Gabby Budziszewski

    Gillam does an excellent job of highlighting the dangers of a widely-used pesticide, glyphosate. The dangers of glyphosate are revealed through testimonials from experts and the message shines through: there are warning signs to suggest that glyphosate is harmful to humans, but our government relies mainly on spurious data supplied by Monsanto and agrochemical companies to make decisions about regulating pesticides, putting us all at risk. This book shines in its portrayal of those who claim to Gillam does an excellent job of highlighting the dangers of a widely-used pesticide, glyphosate. The dangers of glyphosate are revealed through testimonials from experts and the message shines through: there are warning signs to suggest that glyphosate is harmful to humans, but our government relies mainly on spurious data supplied by Monsanto and agrochemical companies to make decisions about regulating pesticides, putting us all at risk. This book shines in its portrayal of those who claim to have been affected by glyphosate, but gets a bit repetitive when discussing the corruption of regulatory agencies. Overall, this is a book that has the potential to empower American consumers to advocate for safer food and communities.

  16. 5 out of 5

    Sue

    This is a must read for anyone wanting to know the truth behind Glyphosate, pesticides in general, and big corporations like Monsanto. It outlines the problems which have arisen around the world where Glyphosate (Roundup) is used which are extremely severe including birth defects, cancers and other serious health issues. It also highlights the dirty tricks of Monsanto and others, who pay 'independent' scientists to say their products are safe, and also the failure of all these big companies to pub This is a must read for anyone wanting to know the truth behind Glyphosate, pesticides in general, and big corporations like Monsanto. It outlines the problems which have arisen around the world where Glyphosate (Roundup) is used which are extremely severe including birth defects, cancers and other serious health issues. It also highlights the dirty tricks of Monsanto and others, who pay 'independent' scientists to say their products are safe, and also the failure of all these big companies to publish their data on the grounds of 'corporate confidentiality' If you read this I believe you will become as anti-Glyphosate as I am.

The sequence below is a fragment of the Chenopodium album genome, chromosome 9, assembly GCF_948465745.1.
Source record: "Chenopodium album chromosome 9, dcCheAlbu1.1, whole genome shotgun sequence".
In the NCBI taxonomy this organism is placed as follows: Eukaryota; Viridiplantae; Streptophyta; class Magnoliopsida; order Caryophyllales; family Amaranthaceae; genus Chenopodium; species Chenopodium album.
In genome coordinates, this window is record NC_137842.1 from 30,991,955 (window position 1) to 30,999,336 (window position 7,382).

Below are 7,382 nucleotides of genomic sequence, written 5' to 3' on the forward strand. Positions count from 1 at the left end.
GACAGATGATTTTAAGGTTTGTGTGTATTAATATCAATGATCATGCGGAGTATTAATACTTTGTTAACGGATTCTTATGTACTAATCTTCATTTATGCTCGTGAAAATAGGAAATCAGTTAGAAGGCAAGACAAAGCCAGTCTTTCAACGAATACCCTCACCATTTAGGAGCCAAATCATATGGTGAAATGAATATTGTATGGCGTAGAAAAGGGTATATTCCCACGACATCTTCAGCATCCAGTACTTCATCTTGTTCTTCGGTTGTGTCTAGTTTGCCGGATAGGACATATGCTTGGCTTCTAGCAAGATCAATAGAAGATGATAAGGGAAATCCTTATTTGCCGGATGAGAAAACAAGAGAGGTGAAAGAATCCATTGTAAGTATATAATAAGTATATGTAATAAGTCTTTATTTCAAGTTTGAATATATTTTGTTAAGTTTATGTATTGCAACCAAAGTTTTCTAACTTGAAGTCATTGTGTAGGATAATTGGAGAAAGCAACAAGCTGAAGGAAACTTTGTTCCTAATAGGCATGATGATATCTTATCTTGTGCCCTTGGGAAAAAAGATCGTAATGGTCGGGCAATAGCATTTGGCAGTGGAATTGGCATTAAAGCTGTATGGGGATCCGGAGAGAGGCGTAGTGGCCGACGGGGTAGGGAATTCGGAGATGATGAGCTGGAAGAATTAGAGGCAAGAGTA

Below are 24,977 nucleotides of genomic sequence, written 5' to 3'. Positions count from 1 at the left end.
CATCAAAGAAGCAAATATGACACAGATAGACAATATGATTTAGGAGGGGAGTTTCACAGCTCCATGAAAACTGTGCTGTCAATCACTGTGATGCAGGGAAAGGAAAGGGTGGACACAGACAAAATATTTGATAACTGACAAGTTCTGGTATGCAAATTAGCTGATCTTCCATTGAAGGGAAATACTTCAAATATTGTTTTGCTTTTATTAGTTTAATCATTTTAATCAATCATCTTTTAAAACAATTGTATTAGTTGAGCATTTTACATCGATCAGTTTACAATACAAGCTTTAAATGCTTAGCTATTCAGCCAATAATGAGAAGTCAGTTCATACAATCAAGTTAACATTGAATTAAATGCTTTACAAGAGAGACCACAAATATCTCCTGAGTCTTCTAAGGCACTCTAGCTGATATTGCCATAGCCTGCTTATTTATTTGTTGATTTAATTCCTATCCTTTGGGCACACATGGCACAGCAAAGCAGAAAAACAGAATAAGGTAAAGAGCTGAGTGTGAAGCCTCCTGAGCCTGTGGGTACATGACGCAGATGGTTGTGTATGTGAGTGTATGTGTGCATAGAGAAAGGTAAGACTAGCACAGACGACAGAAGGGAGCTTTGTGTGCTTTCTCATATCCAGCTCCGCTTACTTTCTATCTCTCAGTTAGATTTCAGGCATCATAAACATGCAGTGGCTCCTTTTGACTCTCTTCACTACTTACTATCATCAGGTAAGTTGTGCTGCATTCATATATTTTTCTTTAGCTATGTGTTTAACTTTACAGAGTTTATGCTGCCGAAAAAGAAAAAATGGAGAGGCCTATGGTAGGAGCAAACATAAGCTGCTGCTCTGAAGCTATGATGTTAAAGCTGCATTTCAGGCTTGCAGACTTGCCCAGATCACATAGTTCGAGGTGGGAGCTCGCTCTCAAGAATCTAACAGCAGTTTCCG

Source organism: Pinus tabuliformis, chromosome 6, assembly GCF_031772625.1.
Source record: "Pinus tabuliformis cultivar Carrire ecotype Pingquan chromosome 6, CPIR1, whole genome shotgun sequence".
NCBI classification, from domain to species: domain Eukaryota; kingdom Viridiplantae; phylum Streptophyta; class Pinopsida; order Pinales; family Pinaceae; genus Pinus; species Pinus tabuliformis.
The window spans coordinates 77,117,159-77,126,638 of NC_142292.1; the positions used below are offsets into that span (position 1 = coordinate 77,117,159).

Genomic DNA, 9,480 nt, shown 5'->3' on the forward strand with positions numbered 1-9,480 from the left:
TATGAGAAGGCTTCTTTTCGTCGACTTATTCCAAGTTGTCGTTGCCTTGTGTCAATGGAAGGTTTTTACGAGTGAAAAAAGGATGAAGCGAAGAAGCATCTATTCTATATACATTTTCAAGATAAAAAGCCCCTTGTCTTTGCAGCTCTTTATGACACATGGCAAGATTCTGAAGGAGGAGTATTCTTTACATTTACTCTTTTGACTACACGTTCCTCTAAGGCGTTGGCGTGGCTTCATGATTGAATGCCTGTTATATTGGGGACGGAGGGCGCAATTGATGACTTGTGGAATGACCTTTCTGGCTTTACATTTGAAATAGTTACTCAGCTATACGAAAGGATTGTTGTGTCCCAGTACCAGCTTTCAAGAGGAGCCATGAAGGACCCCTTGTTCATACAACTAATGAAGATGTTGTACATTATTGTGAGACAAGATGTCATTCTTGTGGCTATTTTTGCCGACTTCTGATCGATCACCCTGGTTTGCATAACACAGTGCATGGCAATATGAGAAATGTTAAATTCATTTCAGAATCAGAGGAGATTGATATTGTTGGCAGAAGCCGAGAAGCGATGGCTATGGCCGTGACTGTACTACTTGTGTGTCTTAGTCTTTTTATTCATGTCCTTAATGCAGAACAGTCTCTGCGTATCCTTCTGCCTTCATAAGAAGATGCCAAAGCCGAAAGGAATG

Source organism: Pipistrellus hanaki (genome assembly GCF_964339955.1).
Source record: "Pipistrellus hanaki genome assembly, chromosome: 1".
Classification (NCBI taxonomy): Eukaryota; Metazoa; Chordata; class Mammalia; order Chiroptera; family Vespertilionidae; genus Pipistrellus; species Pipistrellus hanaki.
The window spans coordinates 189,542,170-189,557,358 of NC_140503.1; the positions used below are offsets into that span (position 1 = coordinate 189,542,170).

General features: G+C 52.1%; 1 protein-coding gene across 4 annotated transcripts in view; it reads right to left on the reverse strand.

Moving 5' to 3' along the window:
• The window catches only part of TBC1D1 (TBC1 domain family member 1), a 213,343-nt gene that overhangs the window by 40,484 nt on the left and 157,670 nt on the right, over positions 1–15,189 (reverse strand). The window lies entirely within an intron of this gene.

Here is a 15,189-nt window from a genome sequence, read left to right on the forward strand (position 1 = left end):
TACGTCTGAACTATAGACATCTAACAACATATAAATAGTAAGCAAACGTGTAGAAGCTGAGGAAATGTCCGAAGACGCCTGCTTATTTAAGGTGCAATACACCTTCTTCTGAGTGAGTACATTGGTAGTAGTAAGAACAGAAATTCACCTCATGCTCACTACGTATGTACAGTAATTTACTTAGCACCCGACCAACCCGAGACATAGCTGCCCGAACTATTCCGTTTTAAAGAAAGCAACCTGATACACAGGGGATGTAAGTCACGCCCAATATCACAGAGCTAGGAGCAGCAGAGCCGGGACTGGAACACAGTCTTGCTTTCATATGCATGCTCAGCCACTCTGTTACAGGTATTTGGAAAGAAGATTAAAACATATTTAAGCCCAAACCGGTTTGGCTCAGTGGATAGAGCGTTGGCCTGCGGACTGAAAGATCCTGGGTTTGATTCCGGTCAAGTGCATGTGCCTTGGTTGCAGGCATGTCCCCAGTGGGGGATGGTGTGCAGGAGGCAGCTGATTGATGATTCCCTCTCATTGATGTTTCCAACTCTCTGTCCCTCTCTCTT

17. 5 out of 5

    Rachel

    Great, dense book about the disturbing influence of Big AG on not just our food, but also health and politics. After reading this I will likely avoid GMO foods, eat more organic, and avoid companies that are known to use Monsanto products. Whatever your opinion on the matter, several things struck me about this information. 1. Regardless of the validity of the accusations, I can't respect the lack of corporate transparency and ethical responsibility. 2. It is impossible to ignore the marked incr Great, dense book about the disturbing influence of Big AG on not just our food, but also health and politics. After reading this I will likely avoid GMO foods, eat more organic, and avoid companies that are known to use Monsanto products. Whatever your opinion on the matter, several things struck me about this information. 1. Regardless of the validity of the accusations, I can't respect the lack of corporate transparency and ethical responsibility. 2. It is impossible to ignore the marked increase of certain health problems, and food allergies and intolerances. I can only wonder at how pesticides and GMO crops are related to that.

  18. 5 out of 5

    Linda

    The main characters in Whitewash are the herbicide glyphosate (the main ingredient in Roundup) and Monsanto an agrochemical corporation just purchased by Bayer. Even if you do not want to read this book, you should. What we do to the environment we do to ourselves. https://greengroundswell.com/gmos-and... The main characters in Whitewash are the herbicide glyphosate (the main ingredient in Roundup) and Monsanto an agrochemical corporation just purchased by Bayer. Even if you do not want to read this book, you should. What we do to the environment we do to ourselves. https://greengroundswell.com/gmos-and...